Frank Woodley burst back onto Australian television screens sans Colin Lane this year with the simply titled Woodley. Obviously Frank had been doing his solo thing for a number of years on comedy festival stages, but this was a reintroduction to a broader free to air telly audience.
Viewers were confronted with something quite different to The Adventures of Lano and Woodley but also something very charming. Something that also showed of the range of Frank Woodley, proving he was more than a mere silly slapstick man. In Woodley, he shows off his straight acting chops as well as his comedy ones. Don’t get me wrong, there are still fantastic slapstick scenes (see Frank’s drunken escapades at a golf course), but there is also a tender relationship built up with his estranged daughter through the show. There is still a definite vein of hijinks running through it all, but this is more about Woodley as an outsider, desperately trying to fit into a world that he just does not quite fit into. And that is really interesting stuff.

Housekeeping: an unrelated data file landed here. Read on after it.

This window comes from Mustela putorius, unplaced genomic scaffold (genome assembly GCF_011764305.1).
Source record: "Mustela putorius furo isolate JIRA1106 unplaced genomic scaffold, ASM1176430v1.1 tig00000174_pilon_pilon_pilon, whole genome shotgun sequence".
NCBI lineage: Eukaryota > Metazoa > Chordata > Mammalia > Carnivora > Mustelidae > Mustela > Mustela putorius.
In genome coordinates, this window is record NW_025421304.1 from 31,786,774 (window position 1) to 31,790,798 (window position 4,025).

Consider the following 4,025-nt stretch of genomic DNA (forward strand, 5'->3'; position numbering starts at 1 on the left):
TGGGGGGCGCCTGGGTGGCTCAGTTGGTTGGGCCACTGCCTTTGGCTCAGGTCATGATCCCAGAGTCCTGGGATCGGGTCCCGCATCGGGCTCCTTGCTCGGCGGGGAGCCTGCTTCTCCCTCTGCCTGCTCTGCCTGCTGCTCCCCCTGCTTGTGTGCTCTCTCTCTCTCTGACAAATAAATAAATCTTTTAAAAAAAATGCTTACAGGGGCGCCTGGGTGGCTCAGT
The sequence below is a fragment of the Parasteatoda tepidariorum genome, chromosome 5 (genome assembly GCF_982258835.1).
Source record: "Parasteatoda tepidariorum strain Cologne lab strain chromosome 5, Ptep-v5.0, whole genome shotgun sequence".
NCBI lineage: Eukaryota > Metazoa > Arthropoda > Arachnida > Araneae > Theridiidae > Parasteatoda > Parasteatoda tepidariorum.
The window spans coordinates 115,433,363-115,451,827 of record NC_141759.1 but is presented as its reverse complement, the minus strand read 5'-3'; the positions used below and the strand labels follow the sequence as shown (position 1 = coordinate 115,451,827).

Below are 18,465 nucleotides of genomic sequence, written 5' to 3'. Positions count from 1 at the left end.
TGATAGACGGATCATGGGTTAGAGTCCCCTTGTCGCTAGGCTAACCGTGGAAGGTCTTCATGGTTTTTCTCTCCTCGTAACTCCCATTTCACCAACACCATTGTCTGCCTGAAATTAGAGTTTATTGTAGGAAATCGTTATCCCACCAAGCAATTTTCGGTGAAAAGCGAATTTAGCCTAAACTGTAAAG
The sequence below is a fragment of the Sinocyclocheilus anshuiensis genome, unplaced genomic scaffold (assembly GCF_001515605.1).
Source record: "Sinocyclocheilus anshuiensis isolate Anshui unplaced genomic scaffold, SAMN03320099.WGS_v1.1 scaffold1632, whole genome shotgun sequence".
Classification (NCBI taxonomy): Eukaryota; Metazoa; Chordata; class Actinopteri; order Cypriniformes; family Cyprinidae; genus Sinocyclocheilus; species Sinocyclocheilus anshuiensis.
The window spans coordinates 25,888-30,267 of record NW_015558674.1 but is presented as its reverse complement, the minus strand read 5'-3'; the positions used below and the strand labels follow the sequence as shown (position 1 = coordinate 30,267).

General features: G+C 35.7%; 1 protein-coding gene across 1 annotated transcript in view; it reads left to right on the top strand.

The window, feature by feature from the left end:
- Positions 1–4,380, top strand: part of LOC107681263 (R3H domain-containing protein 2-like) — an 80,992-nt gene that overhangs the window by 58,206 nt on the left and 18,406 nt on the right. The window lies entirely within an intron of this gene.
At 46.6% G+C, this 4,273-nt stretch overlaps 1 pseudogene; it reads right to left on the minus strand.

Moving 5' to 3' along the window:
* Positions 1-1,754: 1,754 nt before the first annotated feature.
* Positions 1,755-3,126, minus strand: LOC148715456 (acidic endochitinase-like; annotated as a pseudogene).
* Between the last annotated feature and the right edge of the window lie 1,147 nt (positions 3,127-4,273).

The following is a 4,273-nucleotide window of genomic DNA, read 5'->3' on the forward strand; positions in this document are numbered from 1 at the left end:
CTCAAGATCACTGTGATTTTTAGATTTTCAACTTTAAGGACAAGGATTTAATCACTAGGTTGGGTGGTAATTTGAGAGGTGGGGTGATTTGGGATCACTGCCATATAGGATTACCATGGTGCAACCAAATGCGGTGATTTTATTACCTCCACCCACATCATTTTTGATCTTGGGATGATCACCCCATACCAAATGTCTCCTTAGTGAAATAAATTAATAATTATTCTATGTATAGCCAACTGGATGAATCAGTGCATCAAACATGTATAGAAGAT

Whilst there is no doubt that in some ways Frank misses the brilliance of former straight man Colin Lane, he surmounts this by delivering a show that is more grounded, true to life and definitely emotive. Woodley is able to develop emotional undercurrents over the course of the 8 show season, something his previous outings did not allow. He is assisted greatly in this regard by two stellar female supporting performances. Firstly Justine Clarke as Frank’s long suffering ex-wife who has a complicated relationship with her former man, whilst trying to continue on her life. And as Frank’s daughter Ollie, Alexandra Cashmere is spectacularly good and has a real screen presence for one so very young. Just as he did for most of The Adventures of Lano and Woodley the incredibly innovative and talented musician Mal Webb provides the soundtrack. I think Webb is a vastly underrated musician and he is having a lot of over the top fun with this soundtrack. Here is just a tiny taste of his other work:
Overall, whilst perhaps not reaching the side-splitting comedic heights of Frank’s earlier TV effort, this is an incredibly charming change of pace from the helter skelter vibe of The Adventures of Lano and Woodley. As a demonstration of Frank Woodley’s range and ability, both as writer and star, Woodley is definitely worth spending some time with.
Verdict: Stubby of Reschs
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